Recherche Images Maps Play YouTube Actualités Gmail Drive Plus »
Connexion
Les utilisateurs de lecteurs d'écran peuvent cliquer sur ce lien pour activer le mode d'accessibilité. Celui-ci propose les mêmes fonctionnalités principales, mais il est optimisé pour votre lecteur d'écran.

Brevets

  1. Recherche avancée dans les brevets
Numéro de publicationUS4753245 A
Type de publicationOctroi
Numéro de demandeUS 06/840,916
Date de publication28 juin 1988
Date de dépôt18 mars 1986
Date de priorité26 mars 1985
État de paiement des fraisCaduc
Autre référence de publicationDE3672879D1, EP0199688A2, EP0199688A3, EP0199688B1
Numéro de publication06840916, 840916, US 4753245 A, US 4753245A, US-A-4753245, US4753245 A, US4753245A
InventeursAndras Gedeon
Cessionnaire d'origineIcor Ab
Exporter la citationBiBTeX, EndNote, RefMan
Liens externes: USPTO, Cession USPTO, Espacenet
Apparatus for measuring the oxygen uptake of a person
US 4753245 A
Résumé
Apparatus for measuring the oxygen uptake of a person connected to a respirator (23) includes a closed container (1) of variable volume. The container (1) can be connected to the respiratory passages of the person, via an inspiration line (2) and an expiration line (3), so that the person can inspire from and expire to the container (1). One of the lines incorporates a carbon dioxide absorber (19) for removing carbon dioxide from the respiratory gas. Means (17,18) are provided for monitoring the volume of the container (1), and controllable means (8,9,10) are found for supplying pure oxygen gas to the container (1). The oxygen-gas supply means (8,9,10) are so controlled by the means (17,18) monitoring the volume of the bellows (1) that the volume of the bellows at a given predetermined point in the breathing cycle of the person connected to the apparatus is held substantially unchanged. Means are also provided for determining the amount of oxygen gas supplied to the container (1) herewith. The interior of the container (1) is connected to the respirator (23), via a line (11) incorporating closure means (12), so that prior to the actual measuring process the person connected to the apparatus obtains assistance in breathing from the respirator via the interior of the container (4) and the volume of gas therein assumes a state of equilibrium with respect to temperature and relative humidity prior to commencing the measuring operation. The variable container (1) is enclosed in an outer, rigid vessel (13), the interior of which communicates with the respirator (23), so as to provide requisite breathing assistance during the actual measuring process. (FIG. 1).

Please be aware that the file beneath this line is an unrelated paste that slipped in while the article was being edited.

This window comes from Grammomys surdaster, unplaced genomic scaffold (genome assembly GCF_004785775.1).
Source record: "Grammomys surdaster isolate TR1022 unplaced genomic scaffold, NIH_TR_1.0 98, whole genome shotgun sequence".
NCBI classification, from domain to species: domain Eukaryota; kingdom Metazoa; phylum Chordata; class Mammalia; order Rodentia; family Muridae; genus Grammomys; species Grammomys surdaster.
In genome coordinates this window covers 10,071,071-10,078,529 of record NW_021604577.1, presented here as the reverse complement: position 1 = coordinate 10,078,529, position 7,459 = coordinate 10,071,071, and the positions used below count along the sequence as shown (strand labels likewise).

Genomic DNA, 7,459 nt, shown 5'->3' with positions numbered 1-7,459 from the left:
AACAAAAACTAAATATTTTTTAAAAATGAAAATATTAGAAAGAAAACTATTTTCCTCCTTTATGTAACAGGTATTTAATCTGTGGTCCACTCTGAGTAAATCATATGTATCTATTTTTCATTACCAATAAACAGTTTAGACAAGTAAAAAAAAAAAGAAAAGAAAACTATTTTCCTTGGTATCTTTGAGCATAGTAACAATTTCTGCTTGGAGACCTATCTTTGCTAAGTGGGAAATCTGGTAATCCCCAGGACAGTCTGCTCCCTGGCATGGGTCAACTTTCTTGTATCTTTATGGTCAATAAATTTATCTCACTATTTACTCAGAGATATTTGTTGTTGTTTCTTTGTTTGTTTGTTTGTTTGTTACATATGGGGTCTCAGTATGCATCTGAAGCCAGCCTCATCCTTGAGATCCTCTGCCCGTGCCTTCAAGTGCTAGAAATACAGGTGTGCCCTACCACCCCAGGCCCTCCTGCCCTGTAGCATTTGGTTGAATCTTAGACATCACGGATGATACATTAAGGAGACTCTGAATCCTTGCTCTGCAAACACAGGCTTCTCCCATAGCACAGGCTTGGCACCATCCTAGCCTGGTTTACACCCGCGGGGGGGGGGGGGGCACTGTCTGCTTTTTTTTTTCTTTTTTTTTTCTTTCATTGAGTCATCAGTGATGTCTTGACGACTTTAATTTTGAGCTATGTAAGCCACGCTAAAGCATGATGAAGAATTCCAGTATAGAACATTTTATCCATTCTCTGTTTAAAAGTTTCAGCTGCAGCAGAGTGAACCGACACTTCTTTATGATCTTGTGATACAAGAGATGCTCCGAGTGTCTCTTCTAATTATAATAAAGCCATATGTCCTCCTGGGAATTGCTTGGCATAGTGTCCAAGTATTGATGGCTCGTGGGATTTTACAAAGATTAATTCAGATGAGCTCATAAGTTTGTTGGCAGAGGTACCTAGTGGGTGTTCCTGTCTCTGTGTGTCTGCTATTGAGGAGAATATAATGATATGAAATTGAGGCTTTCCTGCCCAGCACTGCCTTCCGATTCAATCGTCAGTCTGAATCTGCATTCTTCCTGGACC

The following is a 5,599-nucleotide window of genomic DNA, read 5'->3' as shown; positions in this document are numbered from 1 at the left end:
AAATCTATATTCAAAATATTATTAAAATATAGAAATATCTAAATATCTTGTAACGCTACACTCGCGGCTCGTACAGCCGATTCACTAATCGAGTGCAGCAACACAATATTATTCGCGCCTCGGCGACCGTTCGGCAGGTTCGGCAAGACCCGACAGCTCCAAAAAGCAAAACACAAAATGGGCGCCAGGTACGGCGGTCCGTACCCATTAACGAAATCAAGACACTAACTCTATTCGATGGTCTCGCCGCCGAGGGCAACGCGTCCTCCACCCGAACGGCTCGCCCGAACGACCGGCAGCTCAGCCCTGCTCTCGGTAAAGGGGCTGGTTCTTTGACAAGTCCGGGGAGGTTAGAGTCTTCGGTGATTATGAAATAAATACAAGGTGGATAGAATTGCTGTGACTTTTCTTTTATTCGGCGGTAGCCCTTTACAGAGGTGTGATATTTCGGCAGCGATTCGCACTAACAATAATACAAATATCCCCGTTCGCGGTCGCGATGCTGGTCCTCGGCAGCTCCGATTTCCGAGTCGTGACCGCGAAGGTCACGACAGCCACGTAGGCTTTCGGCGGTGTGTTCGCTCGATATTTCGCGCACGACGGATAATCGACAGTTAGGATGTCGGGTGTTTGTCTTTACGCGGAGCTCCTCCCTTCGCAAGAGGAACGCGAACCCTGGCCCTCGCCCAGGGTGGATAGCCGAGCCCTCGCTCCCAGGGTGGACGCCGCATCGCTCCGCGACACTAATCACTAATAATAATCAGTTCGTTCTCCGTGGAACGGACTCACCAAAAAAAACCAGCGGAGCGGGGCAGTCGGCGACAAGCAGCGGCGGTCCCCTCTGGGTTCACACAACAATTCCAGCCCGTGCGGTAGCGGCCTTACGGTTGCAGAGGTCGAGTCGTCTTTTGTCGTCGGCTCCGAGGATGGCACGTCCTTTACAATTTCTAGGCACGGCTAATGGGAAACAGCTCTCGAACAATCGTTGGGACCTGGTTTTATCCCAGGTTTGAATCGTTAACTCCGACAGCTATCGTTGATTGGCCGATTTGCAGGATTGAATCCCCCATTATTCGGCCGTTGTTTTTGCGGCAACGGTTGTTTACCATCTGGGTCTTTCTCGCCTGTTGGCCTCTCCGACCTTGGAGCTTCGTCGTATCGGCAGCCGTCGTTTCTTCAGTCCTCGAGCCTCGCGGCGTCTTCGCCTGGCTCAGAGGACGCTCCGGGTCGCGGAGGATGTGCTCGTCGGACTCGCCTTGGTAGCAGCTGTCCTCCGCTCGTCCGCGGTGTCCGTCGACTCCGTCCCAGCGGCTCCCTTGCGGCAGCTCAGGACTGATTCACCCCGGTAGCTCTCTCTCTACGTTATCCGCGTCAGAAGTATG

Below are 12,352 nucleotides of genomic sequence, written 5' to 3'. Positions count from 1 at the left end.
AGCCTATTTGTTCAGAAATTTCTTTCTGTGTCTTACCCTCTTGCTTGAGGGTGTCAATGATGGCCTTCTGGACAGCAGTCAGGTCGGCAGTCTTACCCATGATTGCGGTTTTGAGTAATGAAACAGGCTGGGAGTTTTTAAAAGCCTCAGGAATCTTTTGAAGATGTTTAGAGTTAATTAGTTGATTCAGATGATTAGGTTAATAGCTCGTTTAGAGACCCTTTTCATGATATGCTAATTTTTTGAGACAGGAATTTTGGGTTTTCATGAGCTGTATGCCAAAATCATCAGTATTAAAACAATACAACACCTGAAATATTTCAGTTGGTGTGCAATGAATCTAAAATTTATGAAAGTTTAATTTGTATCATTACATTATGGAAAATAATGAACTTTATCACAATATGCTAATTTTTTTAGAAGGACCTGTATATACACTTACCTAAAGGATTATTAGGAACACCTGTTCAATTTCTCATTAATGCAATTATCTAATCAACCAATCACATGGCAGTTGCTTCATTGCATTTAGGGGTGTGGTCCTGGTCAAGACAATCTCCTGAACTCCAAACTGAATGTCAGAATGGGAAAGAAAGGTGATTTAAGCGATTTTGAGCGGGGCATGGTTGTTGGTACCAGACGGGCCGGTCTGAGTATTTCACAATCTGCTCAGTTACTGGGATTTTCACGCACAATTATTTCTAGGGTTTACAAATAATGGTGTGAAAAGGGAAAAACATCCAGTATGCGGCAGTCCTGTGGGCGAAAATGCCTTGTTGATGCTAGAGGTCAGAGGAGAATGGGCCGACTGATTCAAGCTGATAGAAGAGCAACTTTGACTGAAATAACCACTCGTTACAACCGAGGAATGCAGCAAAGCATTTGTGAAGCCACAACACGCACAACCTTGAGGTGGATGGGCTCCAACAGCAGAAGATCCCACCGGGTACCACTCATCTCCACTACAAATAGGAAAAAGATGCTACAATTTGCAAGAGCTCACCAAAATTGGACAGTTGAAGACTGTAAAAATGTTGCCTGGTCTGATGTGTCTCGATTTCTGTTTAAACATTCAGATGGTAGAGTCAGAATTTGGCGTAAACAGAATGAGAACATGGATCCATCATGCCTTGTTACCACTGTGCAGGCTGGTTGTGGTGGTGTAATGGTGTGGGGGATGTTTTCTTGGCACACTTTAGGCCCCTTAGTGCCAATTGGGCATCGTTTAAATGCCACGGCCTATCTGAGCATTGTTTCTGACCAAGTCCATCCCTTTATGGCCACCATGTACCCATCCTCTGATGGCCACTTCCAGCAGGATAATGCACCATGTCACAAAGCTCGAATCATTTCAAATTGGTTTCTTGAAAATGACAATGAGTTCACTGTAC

Images(1)
Previous page
Next page
Revendications(4)
I claim:
1. An apparatus for measuring the oxygen uptake of a person comprising a respirator, having an inhalation line and an exhalation line;
a closed container of variable volume;
connecting means for connecting the container to the respiratory passages of said person, so that the person is able to inhale from and exhale to the container;
means incorporated in said connecting lines for removing carbon dioxide;
means for monitoring the volume of the container;
oxygen-gas supply means responsive to said volume monitoring means and connected to the container for supplying pure oxygen gas thereto in such an amount controlled by said volume monitoring means that the volume of the container remains substantially constant at a given point in each breathing cycle of the person;
means for determining the amount of oxygen gas supplied to the container;
connecting means for connecting the interior of the container to both the inhalation line and the exhalation line of the respirator, said connecting means being provided with shut-off means for selectively opening and interrupting, respectively, the connection between the interior of the container and the inhalation and exhalation lines of the respirator;
an outer rigid vessel, surrounding the container, having a fixed volume; and
connecting means for connecting the interior of said rigid vessel permanently to both the inhalation line and the exhalation line of the respirator between the respirator and the shutoff valve.